100 and 101 which extend from the pouring lip 103 on
with an opening therethrough and a screw thread on the
one side of the ‘bottle to the other are of the same height,
vessel, a closure cap over the outlet portion with an
as are the interior ?anges 104 and 105, and the outer
internal thread on the skirt of the Leap which is engaged
?anges 106 and 107. This ?tment is designed to wipe
with said thread on the vessel, the cap being screwed
substantially the entire inside top surface of the cap when 35 tight on the vessel by means of interengagement of said
the cap is unscrewed only slightly more than 90 degrees.
screw threads whereby the outlet portion is depressed
The ?tment of FIGS. 23 and 24 is provided with the
by the pressure of the cap against it, and 1a plurality of
central depressible outlet wall 110 and the outwardly
spaced wiper means at the top of the outlet portion, each
tapered pouring lip 111. When the ?tment is. applied to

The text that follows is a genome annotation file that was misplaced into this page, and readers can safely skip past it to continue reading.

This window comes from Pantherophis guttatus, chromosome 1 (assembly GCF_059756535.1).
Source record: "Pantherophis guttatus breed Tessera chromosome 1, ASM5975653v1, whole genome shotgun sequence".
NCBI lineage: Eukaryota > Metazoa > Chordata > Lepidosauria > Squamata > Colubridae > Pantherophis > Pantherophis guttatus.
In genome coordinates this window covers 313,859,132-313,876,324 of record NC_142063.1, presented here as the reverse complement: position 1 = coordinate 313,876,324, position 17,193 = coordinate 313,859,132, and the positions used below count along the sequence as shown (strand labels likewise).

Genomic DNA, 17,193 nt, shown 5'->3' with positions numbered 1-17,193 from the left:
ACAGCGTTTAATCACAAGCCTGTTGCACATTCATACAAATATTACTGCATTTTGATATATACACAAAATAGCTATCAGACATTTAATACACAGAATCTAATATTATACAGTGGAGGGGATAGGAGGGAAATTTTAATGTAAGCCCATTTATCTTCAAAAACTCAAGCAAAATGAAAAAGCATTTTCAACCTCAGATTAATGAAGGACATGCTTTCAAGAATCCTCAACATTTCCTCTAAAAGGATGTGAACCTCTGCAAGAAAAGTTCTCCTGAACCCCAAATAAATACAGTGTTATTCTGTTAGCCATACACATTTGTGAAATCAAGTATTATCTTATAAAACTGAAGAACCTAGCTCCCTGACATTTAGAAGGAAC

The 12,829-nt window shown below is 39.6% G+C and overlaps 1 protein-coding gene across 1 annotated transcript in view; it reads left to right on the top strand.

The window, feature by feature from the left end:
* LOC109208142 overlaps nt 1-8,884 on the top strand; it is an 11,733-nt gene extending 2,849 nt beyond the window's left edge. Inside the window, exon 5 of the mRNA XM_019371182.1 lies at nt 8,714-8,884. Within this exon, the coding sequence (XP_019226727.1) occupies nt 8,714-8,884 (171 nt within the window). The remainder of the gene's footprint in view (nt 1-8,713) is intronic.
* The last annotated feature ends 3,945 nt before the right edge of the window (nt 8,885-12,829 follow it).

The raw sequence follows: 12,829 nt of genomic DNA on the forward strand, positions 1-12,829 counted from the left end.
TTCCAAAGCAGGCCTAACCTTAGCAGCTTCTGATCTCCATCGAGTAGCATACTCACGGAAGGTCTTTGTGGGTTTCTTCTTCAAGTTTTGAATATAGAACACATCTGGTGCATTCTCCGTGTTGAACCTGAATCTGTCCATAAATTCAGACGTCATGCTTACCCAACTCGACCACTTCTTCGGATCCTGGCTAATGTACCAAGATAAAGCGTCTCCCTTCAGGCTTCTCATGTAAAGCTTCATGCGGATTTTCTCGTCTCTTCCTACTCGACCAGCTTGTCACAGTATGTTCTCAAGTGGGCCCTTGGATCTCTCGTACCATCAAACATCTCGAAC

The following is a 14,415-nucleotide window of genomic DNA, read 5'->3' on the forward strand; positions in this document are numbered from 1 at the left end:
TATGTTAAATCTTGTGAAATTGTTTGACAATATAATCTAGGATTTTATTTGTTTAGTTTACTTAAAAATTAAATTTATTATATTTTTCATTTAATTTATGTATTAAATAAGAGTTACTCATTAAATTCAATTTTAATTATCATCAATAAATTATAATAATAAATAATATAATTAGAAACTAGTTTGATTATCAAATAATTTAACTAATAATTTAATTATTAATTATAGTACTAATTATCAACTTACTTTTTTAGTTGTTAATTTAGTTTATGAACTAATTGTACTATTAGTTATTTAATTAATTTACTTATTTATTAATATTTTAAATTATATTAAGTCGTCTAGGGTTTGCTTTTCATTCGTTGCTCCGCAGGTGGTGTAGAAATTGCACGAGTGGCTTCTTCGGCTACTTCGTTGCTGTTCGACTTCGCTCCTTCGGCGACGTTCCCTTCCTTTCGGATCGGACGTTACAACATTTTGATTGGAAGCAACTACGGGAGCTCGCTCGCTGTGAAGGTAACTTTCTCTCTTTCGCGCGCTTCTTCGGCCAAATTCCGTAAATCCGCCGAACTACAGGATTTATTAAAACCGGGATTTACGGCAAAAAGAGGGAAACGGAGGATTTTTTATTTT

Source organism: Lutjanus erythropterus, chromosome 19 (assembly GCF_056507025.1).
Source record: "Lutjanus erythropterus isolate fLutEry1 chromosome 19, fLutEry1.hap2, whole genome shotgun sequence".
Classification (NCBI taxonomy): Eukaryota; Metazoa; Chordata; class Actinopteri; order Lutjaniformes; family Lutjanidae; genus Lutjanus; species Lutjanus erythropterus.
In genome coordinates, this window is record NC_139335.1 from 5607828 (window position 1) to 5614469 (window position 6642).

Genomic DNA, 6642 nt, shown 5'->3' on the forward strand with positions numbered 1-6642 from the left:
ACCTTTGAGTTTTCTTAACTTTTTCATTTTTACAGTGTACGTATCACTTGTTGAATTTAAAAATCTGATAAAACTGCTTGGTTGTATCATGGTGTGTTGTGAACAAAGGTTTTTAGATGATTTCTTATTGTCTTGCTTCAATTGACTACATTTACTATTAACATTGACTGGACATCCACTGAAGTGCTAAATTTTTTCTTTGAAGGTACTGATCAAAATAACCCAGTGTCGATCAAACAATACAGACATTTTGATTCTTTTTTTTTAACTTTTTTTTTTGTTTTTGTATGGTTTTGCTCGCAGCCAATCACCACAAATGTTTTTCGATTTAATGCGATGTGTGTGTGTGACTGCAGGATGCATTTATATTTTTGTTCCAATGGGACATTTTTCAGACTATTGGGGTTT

of said wiper means being non-concentric with respect to
a bottle and a cap is screwed down tight upon it, pressure 40 the cap and being adapted to wipe substantially the entire
on the wall 110 depresses the central portion of the ?tment
more than the interior. FIG. 24 shows the depressed
condition of the ?tment in dotted lines. The two outer
edges of the four triangles 112 are out, so that these are
lips attached to the wall 110 at the edges 113. When the 45
outlet is depressed these lips extend downwardly below
the connecting intermediate web area 113 which supports
the wall 110 from the body portion of the ?tment which
terminates upwardly in the lip 111. The triangular wiper
?anges 115 extend outwardly from the wall 110 and con
nect at their bottoms with the web 113, preferably so as
to slant their tops against the ‘approaching cap surface as
inner surface of the cap as it is unscrewed from the vessel
and the outlet is thereby progressively less depressed.
4. A vessel with a depressible outlet portion with an
appreciably elongated opening therethrough and a screw
thread on the vessel, a closure cap over the outlet portion